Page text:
Q & A on Art Licensing – How to Present Artwork


We receive lots and lots of questions from artists, and some questions and responses touch on important subjects for any and all artists who wish to promote and license their artwork. Here’s one recent query, and my response:

Q – My question deals with targeting certain business for licensing. What is the best way to grab a potential client’s attention? Postcards, a packet mailed that focuses on that client’s needs? What do you find really works here? Sometimes it seems like you have to have an inside connection or it is just not going to work.

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A – Sending artwork ‘cold’ to an info@ or creative@ address isn’t an ideal way to get artwork into the hands of the right people at the company you want to have pick up your artwork for product.

Don’t Bother With Mailed Submissions

As for sending materials cold through the mail, that rarely if ever works as such submissions take the recipient a lot of time to process (unless they go right into the trash) and most everyone has moved over to digital submissions.

Most companies that used to be inundated with mailed submissions have either reassigned the personnel who handled that continual inflow, or have let them go.

Personal Relationships Are The Way To Go

While your initial goal is the opening of the door at the company leading to a license for the use of your artwork, what you really want to develop is a close, friendly, personal working relationship with the key person or persons at the company.

You would ideally build that relationship over the years and it would lead to a steady run of licenses with the company and thus a steady source of quarterly royalty income as well.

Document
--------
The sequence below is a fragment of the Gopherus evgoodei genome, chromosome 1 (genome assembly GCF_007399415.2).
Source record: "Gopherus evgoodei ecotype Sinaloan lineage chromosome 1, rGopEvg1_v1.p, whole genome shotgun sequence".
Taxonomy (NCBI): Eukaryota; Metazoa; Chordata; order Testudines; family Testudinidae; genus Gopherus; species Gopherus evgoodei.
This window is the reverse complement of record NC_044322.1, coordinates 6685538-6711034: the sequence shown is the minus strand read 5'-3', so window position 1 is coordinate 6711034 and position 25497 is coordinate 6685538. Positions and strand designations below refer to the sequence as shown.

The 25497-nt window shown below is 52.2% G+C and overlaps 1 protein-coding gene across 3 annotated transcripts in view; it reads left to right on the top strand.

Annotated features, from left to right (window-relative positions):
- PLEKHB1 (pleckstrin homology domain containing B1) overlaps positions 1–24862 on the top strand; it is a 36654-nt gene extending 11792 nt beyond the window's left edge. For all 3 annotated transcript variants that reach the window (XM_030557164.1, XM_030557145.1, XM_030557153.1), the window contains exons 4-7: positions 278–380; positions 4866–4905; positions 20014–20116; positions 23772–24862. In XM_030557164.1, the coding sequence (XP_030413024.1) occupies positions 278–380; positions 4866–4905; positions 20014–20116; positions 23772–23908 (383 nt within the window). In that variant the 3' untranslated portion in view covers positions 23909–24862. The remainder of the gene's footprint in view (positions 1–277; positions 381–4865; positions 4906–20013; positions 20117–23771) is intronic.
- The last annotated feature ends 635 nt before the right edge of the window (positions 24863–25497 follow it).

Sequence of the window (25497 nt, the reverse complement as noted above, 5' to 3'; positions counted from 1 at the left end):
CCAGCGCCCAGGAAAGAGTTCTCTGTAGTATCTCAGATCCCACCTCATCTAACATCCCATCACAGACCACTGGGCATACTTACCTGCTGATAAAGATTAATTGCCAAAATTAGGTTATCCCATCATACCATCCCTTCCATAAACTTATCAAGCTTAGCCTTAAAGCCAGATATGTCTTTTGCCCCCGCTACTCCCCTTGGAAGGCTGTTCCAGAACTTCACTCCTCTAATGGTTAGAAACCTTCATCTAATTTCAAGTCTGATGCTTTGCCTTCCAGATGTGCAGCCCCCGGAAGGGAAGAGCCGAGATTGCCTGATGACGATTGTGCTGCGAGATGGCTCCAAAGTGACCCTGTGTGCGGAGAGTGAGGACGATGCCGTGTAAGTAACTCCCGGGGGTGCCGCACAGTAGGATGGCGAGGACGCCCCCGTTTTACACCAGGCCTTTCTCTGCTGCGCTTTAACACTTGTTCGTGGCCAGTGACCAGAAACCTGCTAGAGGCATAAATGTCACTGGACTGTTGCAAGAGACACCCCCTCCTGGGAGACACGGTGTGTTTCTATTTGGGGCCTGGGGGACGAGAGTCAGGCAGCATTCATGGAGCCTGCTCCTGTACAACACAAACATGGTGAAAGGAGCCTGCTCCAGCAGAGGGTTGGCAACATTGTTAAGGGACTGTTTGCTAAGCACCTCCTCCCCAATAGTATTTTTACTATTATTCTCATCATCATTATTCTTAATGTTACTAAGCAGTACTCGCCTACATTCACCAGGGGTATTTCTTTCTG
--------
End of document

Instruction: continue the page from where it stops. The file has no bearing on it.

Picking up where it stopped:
It’s that personal relationship with the right person that’s essential.

How Do You Get There?

There are several pretty good ways. You meet them at trade shows, generally those at which you exhibit and where the representatives of the companies come to you looking for possible new art for their products.

You don’t usually meet them at shows that you just visit and walk around, because those are selling shows. The people in the booths or showrooms might be just sales staff, and they might not be all that excited about taking time to speak with an artist.

You see, what they really want to do is be available for new or active clients so they can write orders for product. Still, you can always ask a person in a booth whom you should contact at the company to send in new art for licensing. Ask for a specific name; even better is a name with an email address and/or phone number.

Cold Calls Are A Long Shot, But Sometimes Open The Door

Another thing you can do is to call a company and tell the person who picks up what your name is and that you’d like to speak with the creative or licensing director. Work your charm and get through to a person at whatever level. Be sure to get the key person’s name and email address, and you’re good to go.

Follow up that contact with an email, perhaps with a few low-res jpg’s of your best images or those you consider might be most suitable for that company. Ask who in the company normally screens new art for consideration. Do they have a licensing director? If so, what is his or her name and email address? Then take it from there.

You can always network and ask friends and associates in the industry whom you should contact at such-and-such company. It’s that specific name and email address that you want to score. That’s the first step, the doorway you need to find to get into that company. You have to know whom to contact and how if you’re ever going to build a strong licensing relationship.

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(c) Lance J. Klass. All Rights Reserved. This article may not be reproduced without the expressed written permission of the author.

For information about copying all or part of this article, contact the author at art@porterfieldsfineart.com

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2 Responses to “Q & A on Art Licensing – How to Present Artwork on “Q & A on Art Licensing – How to Present Artwork”

  • Hi, i’m doing research on art licensing for a class of mine am i allowed to use some of this information and cite your work? I can’t seem to find a lot of information about this topic I keep getting art licensing companies.

  • You can quote from any of my articles just as you would from any written source, so long as you use proper attribution.

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